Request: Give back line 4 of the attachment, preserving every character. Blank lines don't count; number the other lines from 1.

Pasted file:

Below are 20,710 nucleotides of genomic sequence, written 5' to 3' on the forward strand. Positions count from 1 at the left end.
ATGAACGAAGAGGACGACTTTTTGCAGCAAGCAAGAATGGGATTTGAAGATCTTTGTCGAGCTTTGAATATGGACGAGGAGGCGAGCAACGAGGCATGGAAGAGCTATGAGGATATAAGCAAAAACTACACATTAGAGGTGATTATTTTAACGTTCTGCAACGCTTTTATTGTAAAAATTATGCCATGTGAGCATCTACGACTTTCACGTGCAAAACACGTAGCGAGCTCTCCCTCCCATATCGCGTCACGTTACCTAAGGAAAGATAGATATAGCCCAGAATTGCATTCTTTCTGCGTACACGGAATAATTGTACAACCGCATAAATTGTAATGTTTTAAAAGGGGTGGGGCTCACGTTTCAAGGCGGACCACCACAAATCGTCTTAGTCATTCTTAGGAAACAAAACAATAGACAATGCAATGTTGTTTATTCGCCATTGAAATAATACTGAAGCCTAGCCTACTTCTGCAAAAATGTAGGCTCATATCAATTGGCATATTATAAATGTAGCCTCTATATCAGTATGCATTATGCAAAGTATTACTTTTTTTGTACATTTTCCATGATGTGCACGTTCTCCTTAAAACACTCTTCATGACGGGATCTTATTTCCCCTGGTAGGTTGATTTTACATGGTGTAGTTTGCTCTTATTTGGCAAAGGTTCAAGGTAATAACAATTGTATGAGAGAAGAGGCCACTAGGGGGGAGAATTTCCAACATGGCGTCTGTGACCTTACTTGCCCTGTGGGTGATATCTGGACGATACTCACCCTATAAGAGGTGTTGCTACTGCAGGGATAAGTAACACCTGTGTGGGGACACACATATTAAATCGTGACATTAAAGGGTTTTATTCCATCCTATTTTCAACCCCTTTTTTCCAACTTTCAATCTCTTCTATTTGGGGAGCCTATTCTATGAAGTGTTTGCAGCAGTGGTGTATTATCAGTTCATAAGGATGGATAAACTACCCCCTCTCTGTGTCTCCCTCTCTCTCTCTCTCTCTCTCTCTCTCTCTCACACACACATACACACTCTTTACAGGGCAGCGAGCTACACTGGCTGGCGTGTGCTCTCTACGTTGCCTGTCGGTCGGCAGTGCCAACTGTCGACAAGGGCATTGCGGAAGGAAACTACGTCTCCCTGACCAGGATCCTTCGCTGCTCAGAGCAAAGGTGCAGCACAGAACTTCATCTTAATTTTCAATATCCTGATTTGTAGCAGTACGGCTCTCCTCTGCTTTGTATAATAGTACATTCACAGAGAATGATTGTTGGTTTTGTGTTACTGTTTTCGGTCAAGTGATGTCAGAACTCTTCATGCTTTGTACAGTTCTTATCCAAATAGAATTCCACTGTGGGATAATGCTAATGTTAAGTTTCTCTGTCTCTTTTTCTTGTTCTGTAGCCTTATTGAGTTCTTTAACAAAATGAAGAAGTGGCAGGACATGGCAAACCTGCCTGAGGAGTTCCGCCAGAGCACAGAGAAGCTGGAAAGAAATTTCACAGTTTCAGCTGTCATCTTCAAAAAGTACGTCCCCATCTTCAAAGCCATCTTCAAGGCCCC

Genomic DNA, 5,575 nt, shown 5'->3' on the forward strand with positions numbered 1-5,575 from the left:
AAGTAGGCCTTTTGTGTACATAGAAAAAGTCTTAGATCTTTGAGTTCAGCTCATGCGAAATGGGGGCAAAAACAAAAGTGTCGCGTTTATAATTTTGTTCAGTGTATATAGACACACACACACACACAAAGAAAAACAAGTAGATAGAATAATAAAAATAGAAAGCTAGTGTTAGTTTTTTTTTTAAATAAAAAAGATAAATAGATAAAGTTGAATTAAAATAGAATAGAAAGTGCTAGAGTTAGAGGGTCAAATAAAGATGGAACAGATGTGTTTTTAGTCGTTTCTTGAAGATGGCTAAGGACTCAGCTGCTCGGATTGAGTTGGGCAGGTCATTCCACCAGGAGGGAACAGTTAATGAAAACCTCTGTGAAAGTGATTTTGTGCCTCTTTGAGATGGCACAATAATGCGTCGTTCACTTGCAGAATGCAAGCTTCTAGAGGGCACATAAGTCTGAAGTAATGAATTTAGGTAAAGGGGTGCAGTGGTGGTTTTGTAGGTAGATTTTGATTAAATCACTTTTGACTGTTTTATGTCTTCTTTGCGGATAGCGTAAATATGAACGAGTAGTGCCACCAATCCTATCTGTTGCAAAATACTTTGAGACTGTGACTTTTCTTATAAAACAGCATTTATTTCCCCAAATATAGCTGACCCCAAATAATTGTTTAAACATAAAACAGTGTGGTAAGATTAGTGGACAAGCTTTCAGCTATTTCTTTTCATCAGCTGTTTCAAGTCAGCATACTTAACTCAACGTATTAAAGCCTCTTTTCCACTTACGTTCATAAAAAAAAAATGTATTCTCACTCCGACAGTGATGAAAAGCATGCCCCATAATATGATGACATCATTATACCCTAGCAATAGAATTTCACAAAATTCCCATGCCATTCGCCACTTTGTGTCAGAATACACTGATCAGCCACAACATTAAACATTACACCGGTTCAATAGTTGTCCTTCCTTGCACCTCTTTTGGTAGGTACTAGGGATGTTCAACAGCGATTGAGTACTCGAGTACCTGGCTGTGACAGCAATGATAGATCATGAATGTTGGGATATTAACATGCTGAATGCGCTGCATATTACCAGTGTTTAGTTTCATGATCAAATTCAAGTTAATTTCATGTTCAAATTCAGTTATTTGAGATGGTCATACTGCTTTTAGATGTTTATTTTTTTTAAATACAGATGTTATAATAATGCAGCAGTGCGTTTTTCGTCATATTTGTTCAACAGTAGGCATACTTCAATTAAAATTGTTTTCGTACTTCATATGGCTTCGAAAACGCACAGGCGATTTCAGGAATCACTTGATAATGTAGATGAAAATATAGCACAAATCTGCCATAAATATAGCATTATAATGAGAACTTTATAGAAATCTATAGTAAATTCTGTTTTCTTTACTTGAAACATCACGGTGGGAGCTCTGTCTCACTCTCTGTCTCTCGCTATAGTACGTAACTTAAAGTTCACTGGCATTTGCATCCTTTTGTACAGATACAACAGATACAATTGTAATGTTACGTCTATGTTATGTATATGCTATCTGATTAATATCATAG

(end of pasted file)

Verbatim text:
AAGTAGGCCTTTTGTGTACATAGAAAAAGTCTTAGATCTTTGAGTTCAGCTCATGCGAAATGGGGGCAAAAACAAAAGTGTCGCGTTTATAATTTTGTTCAGTGTATATAGACACACACACACACACAAAGAAAAACAAGTAGATAGAATAATAAAAATAGAAAGCTAGTGTTAGTTTTTTTTTTAAATAAAAAAGATAAATAGATAAAGTTGAATTAAAATAGAATAGAAAGTGCTAGAGTTAGAGGGTCAAATAAAGATGGAACAGATGTGTTTTTAGTCGTTTCTTGAAGATGGCTAAGGACTCAGCTGCTCGGATTGAGTTGGGCAGGTCATTCCACCAGGAGGGAACAGTTAATGAAAACCTCTGTGAAAGTGATTTTGTGCCTCTTTGAGATGGCACAATAATGCGTCGTTCACTTGCAGAATGCAAGCTTCTAGAGGGCACATAAGTCTGAAGTAATGAATTTAGGTAAAGGGGTGCAGTGGTGGTTTTGTAGGTAGATTTTGATTAAATCACTTTTGACTGTTTTATGTCTTCTTTGCGGATAGCGTAAATATGAACGAGTAGTGCCACCAATCCTATCTGTTGCAAAATACTTTGAGACTGTGACTTTTCTTATAAAACAGCATTTATTTCCCCAAATATAGCTGACCCCAAATAATTGTTTAAACATAAAACAGTGTGGTAAGATTAGTGGACAAGCTTTCAGCTATTTCTTTTCATCAGCTGTTTCAAGTCAGCATACTTAACTCAACGTATTAAAGCCTCTTTTCCACTTACGTTCATAAAAAAAAAATGTATTCTCACTCCGACAGTGATGAAAAGCATGCCCCATAATATGATGACATCATTATACCCTAGCAATAGAATTTCACAAAATTCCCATGCCATTCGCCACTTTGTGTCAGAATACACTGATCAGCCACAACATTAAACATTACACCGGTTCAATAGTTGTCCTTCCTTGCACCTCTTTTGGTAGGTACTAGGGATGTTCAACAGCGATTGAGTACTCGAGTACCTGGCTGTGACAGCAATGATAGATCATGAATGTTGGGATATTAACATGCTGAATGCGCTGCATATTACCAGTGTTTAGTTTCATGATCAAATTCAAGTTAATTTCATGTTCAAATTCAGTTATTTGAGATGGTCATACTGCTTTTAGATGTTTATTTTTTTTAAATACAGATGTTATAATAATGCAGCAGTGCGTTTTTCGTCATATTTGTTCAACAGTAGGCATACTTCAATTAAAATTGTTTTCGTACTTCATATGGCTTCGAAAACGCACAGGCGATTTCAGGAATCACTTGATAATGTAGATGAAAATATAGCACAAATCTGCCATAAATATAGCATTATAATGAGAACTTTATAGAAATCTATAGTAAATTCTGTTTTCTTTACTTGAAACATCACGGTGGGAGCTCTGTCTCACTCTCTGTCTCTCGCTATAGTACGTAACTTAAAGTTCACTGGCATTTGCATCCTTTTGTACAGATACAACAGATACAATTGTAATGTTACGTCTATGTTATGTATATGCTATCTGATTAATATCATAG